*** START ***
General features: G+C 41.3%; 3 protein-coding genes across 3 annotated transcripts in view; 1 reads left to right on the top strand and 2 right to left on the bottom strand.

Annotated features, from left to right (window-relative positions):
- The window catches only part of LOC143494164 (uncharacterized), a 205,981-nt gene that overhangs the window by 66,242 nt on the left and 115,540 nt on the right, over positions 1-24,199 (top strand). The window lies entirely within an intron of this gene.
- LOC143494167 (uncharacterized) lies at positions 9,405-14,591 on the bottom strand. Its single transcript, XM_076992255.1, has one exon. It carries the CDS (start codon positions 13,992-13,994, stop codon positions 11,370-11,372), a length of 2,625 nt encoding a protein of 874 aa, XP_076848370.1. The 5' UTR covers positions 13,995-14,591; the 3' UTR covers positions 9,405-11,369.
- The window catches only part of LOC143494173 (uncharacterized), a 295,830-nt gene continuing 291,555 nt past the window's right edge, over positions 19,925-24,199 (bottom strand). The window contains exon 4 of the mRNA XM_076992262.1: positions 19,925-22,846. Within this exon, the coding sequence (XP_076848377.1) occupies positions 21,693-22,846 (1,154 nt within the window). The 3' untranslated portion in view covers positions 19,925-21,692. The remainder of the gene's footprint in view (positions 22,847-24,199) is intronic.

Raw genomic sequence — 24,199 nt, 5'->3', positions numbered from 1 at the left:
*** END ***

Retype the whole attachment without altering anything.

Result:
General features: G+C 41.3%; 3 protein-coding genes across 3 annotated transcripts in view; 1 reads left to right on the top strand and 2 right to left on the bottom strand.

Annotated features, from left to right (window-relative positions):
- The window catches only part of LOC143494164 (uncharacterized), a 205,981-nt gene that overhangs the window by 66,242 nt on the left and 115,540 nt on the right, over positions 1-24,199 (top strand). The window lies entirely within an intron of this gene.
- LOC143494167 (uncharacterized) lies at positions 9,405-14,591 on the bottom strand. Its single transcript, XM_076992255.1, has one exon. It carries the CDS (start codon positions 13,992-13,994, stop codon positions 11,370-11,372), a length of 2,625 nt encoding a protein of 874 aa, XP_076848370.1. The 5' UTR covers positions 13,995-14,591; the 3' UTR covers positions 9,405-11,369.
- The window catches only part of LOC143494173 (uncharacterized), a 295,830-nt gene continuing 291,555 nt past the window's right edge, over positions 19,925-24,199 (bottom strand). The window contains exon 4 of the mRNA XM_076992262.1: positions 19,925-22,846. Within this exon, the coding sequence (XP_076848377.1) occupies positions 21,693-22,846 (1,154 nt within the window). The 3' untranslated portion in view covers positions 19,925-21,692. The remainder of the gene's footprint in view (positions 22,847-24,199) is intronic.

Raw genomic sequence — 24,199 nt, 5'->3', positions numbered from 1 at the left: